From jumping into rigorous academics to learning to live on your own, the first year of university is not short on new experiences. Within McGill residence lies a student organization working to introduce incoming McGillians to yet another idea: sustainability.
The Environmental Residence Council (ERC) is a student group working within McGill residences to promote sustainable practices through events, outreach, and campaigns. Each university residence has a representative on the ERC so that all students living on campus can voice concerns and participate in sustainable change.
Jess Price, the current ERC Advisor is a second-year undergraduate student who began as a member of the council herself. Her role is to act as a mentor and guide for incoming students on the council and assist young leaders in achieving their sustainable goals.
“I started at McGill during the [COVID-19] lockdown and was struggling to find a community here. When I saw the opportunity to get involved with the council, I decided I’d give it a try,” said Price, “I got to meet like-minded people and connect with groups that I wouldn’t normally be able to. It was a really beneficial experience for me.”
With the goal of providing a community for new students and encouraging youth to advocate for sustainable change, the ERC has made its presence known on campus this year. From collaborating with other student organizers for Fair Trade Campus Week, clothing swaps, and workshops, this small but mighty group of incoming students is determined to make change. The group also hosted their first Go Green sustainable networking event where residents had the opportunity to connect to other student groups on campus working on sustainability.
The largest success this year for the council was creating a Residence Sustainability Survey to better address the needs of students on sustainable topics, one Price was particularly passionate about.
“We got great data about plant-based meal options, recycling and composting, and then we got to work with the McGill SDG Hub to understand students’ knowledge about sustainable development.”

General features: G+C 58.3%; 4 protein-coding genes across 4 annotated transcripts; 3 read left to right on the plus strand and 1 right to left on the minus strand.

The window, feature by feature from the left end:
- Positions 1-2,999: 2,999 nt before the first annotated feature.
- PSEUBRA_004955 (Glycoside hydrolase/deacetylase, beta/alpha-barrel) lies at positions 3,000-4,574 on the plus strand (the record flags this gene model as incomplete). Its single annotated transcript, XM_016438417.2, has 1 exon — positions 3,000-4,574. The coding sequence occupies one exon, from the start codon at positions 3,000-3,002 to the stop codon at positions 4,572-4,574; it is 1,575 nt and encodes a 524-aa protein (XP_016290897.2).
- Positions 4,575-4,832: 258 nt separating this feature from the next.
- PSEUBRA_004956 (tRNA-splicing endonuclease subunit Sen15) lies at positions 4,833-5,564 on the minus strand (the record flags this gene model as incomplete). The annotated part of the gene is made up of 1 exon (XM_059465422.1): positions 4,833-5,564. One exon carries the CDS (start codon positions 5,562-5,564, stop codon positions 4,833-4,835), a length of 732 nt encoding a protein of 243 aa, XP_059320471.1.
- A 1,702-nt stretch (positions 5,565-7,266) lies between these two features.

This information will help create systems to better serve students in the future, Price said.
With the information from the survey, members of the ERC set out to create an information booklet and quizzes to give incoming students in future years the opportunity to learn about sustainability as soon as they step onto campus.
“I can’t wait to look at the handbook once it comes out in August. The council worked really hard on this project, and I know it will help new students feel connected to sustainability at McGill right away. I’m very proud of what we’ve made, and I am so excited to see it at orientation!”
With the pandemic still impacting students’ ability to connect, the work the ERC is doing may be more important – and challenging – than ever.
“Getting students to engage, especially in the first semester, was really difficult,” Price admitted, “We were working almost entirely online still, and there was definitely some burnout from trying to connect remotely all of the time. When you’re in a Zoom meeting, it is way more difficult to get everyone involved in the conversation, and even more difficult to make everyone feel comfortable.”
Another challenge was maintaining connections on campus.
“I think one of the positives was needing to lean more heavily on other groups to feel that community. ERC ended up fostering a better relationship with [the Office of Sustainability], for example, and now we have that stronger connection we can collaborate more in the future.”
Despite the challenges, the ERC has created a space for students to band together and learn about campus through sustainability initiatives.
“I’ve gotten to learn so much more about McGill as a school because I’ve been involved in sustainability,” Price reflected, “I’ve learned so much more about the university itself and all the amazing work being done everywhere to improve things. It’s about more than just the environment, it’s about building community.”
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Article courtesy of The McGill Reporter
Article courtesy of The McGill Reporter